• Aarnout Brombacher (TU/e, ID)
One of the more interesting application areas in the field of “Quantified Self” is the field of sports. While in many application domains the (new) rules and regulations on privacy (such as the recent GDPR) make it more difficult to obtain (bodily) data from real people in real life this is only true to a much lesser extend for the field of “sports”. Sporters, both recreational sporters as well as elite-sporters, do not mind sharing data for research purposes provided that improves their performance (especially for elite sporters), their health and/or the health of others. In this lecture dr. Knobbe will give an overview of research that is taking place at Leiden University (LIACS) in the field of data-mining and data analytics of data obtained at (elite-)sporters. Prof. Brombacher will give an overview of the national activities in the field of (big-)data and sports as they are currently being developed on a national level by the TopTeam Sports and Eindhoven University.
Biography Arno Knobbe
Dr. Arno Knobbe works as assistant professor at the Leiden Institute of Advanced Computer Science, where he heads a research group that focuses on data science in sports. His work is aimed at injury prevention and performance optimization by means of detailed sports data captured by athletes, coaches and embedded scientists. Focusing on elite sports, his group has worked with the national men’s volleyball team, cycling and speed skating team Lotto-Jumbo, the Leiden Marathon, and the women’s national soccer team (who happened to win the European Championship). Knobbe also heads the Sport Data Center, a cooperation between research institutes from Leiden, Amsterdam, Delft and Twente.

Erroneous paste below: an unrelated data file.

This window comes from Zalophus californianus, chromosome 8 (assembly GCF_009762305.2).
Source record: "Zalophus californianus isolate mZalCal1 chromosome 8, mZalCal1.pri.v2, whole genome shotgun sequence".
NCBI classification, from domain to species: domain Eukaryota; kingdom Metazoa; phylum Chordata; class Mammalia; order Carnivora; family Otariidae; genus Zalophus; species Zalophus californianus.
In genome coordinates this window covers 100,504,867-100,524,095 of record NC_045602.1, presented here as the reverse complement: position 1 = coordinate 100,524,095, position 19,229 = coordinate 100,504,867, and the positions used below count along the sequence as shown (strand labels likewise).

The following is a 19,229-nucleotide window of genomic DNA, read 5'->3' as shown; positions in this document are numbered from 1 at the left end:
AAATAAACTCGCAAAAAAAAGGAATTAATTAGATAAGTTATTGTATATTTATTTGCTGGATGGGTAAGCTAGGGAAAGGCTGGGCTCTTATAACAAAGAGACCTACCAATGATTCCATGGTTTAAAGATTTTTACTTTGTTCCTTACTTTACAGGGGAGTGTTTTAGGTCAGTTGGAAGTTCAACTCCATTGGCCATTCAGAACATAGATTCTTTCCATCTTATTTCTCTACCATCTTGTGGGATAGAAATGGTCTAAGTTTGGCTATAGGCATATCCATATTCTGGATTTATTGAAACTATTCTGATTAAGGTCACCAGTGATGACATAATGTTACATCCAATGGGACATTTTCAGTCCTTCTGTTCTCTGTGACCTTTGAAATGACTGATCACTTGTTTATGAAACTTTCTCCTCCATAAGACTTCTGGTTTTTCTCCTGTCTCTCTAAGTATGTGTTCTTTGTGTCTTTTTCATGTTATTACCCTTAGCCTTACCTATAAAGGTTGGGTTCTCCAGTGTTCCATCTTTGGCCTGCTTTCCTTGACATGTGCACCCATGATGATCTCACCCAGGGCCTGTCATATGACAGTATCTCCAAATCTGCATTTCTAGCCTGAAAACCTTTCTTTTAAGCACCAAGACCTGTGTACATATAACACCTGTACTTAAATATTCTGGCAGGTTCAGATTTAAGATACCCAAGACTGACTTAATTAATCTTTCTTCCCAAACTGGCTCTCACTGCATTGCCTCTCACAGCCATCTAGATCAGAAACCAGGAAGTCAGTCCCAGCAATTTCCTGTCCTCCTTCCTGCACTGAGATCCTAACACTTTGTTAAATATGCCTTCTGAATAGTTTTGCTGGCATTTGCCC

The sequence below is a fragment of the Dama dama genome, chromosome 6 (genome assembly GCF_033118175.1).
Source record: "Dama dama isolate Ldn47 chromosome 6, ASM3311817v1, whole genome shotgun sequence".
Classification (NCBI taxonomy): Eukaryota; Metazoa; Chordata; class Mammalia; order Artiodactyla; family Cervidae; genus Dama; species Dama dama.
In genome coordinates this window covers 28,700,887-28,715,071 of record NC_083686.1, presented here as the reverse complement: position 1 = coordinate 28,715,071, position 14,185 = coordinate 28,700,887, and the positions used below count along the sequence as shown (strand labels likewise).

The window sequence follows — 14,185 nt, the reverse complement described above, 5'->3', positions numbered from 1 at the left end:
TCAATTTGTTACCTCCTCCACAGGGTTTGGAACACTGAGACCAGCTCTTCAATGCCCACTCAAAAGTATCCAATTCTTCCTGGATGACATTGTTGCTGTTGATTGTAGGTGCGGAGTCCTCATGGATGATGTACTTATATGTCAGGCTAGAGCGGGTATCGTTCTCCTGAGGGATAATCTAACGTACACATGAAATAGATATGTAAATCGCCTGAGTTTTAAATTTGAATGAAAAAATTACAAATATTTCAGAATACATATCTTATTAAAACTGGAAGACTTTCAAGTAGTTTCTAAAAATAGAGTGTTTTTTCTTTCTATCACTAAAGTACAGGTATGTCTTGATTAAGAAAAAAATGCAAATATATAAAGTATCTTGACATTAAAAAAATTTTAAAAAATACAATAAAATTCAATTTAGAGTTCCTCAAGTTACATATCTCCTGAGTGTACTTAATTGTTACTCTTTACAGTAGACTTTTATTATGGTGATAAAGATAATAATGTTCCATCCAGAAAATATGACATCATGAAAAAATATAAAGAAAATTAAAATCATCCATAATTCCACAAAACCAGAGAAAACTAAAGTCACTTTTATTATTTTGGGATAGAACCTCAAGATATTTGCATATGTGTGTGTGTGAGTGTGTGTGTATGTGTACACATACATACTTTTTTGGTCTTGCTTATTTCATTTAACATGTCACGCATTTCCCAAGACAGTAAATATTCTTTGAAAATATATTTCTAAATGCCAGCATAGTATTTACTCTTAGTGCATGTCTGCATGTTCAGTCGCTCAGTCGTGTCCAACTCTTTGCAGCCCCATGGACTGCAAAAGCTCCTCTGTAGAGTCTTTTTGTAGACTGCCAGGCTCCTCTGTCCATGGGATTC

Biography Aarnout Brombacher
Aarnout Brombacher was appointed 1-7-1993 as full professor at Eindhoven University of Technology. He currently is professor in “Design theory and information flow analysis” in the faculty Industrial Design of Eindhoven University of Technology. With this chair he is responsible for research and education in the fields Quality Information Flows and Customer Perceived Quality in highly innovative product design and development processes, especially on products, systems and services that relate to (recreational) sports and vitality. He has authored and co-authored over 100 journal papers and is, on university level, coordinator of the (university) program People, Sports and Vitality and member of the national TopTeam (= advisory body to the cabinet) on Sports and Vitality. From March 1st, 2010 until March 1st 2018 he was also Dean of the department Industrial Design.